Why else would the film open virtually with Emmanuelle Riva (85) and Jean-Louis Trintignant (82) staring out at us? To be exact, the first scene is that of the police violently breaking down the Laurents' front door, presumably after complaints from neighbors of a foul odor; the police then proceed to discover Anne's corpse, her face framed with a ring of flowers, decomposing in her bed. The story then shifts backwards to a time in the relatively recent past when Anne is still alive. It's here, in a large theater, that we find Anne and Georges facing the camera as if it were the stage, awaiting the start of Alexandre Tharaud's (Anne's former pupil) concert. We never see Tharaud's performance. However, we do see two cinema legends regarding us directly (a bit bored?), seemingly waiting for us demonstrate something remarkable or at least something worth their time. Will we?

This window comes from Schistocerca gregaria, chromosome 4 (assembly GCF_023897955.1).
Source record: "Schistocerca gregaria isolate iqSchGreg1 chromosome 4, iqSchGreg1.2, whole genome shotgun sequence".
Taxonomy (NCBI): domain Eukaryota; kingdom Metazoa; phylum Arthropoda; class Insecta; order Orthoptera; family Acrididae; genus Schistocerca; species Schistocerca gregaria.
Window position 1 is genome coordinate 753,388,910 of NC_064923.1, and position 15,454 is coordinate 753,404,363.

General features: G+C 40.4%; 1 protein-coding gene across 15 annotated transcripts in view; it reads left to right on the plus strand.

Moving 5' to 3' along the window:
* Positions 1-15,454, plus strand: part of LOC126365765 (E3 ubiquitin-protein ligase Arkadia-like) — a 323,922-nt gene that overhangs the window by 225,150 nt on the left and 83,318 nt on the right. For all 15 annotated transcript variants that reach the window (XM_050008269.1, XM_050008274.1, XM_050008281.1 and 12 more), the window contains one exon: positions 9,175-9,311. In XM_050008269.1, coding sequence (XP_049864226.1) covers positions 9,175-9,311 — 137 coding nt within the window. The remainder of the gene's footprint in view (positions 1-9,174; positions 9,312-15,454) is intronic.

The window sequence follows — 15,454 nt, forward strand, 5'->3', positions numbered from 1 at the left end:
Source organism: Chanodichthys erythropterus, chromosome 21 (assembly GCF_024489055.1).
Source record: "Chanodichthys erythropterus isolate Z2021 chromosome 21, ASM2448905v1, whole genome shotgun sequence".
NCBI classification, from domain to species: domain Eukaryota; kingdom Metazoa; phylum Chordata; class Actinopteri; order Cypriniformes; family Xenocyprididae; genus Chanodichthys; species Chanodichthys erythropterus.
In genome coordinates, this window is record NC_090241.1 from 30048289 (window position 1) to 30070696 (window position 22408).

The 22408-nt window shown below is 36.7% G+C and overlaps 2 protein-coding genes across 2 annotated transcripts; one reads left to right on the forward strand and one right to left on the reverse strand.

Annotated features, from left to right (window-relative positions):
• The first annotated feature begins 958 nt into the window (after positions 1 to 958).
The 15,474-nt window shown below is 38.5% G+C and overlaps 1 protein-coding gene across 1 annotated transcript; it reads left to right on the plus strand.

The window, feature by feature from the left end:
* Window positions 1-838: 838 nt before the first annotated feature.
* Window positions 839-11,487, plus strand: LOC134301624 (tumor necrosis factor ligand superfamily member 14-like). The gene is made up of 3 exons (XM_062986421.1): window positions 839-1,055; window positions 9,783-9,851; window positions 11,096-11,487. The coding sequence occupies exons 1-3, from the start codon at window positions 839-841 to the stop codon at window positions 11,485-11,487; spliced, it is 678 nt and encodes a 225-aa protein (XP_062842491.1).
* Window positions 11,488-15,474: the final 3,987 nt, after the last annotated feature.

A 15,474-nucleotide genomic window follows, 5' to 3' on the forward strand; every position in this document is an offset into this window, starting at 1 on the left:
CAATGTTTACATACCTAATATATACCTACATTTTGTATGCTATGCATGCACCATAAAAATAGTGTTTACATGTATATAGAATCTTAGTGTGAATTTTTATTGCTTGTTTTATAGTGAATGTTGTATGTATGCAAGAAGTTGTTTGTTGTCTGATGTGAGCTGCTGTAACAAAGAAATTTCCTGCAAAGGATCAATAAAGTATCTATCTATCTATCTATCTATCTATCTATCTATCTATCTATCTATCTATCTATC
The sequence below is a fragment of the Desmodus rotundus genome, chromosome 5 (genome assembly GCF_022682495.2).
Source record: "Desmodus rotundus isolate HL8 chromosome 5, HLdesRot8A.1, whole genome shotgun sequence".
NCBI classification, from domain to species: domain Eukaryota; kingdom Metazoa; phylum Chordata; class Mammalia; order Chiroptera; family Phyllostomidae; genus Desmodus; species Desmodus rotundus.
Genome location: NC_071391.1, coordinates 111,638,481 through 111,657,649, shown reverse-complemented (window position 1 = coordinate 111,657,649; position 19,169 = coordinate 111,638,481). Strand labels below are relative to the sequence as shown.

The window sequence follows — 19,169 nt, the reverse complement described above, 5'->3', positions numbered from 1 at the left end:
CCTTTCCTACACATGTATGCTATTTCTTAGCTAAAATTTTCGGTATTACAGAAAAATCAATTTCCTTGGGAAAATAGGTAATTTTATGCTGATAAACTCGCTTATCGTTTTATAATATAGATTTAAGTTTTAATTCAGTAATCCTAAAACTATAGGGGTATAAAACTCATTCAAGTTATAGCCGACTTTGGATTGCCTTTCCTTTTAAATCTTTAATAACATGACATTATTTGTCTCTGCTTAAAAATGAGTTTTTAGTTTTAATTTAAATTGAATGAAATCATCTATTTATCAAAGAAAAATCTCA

In interviews, Haneke denies Amour contains the pretense of social commentary. To Time Out London he attested he had no desire to create a "social-drama" and to The Village Voice he affirmed that although he was aware of the timely issues concerning the social and economic implications of the rapidly growing older population his intensions were centered solely around his interest in what happens when we must take care of a dying loved one. "You could also make a film about a couple in their thirties who have an eight-year-old child who's dying of cancer; they face the same problem," he offered for comparison. If this is true then the constant ageist onslaughts encountered by Anne and Georges demonstrate the weight of our age-based biases: it appears discrimination is part and parcel of getting older.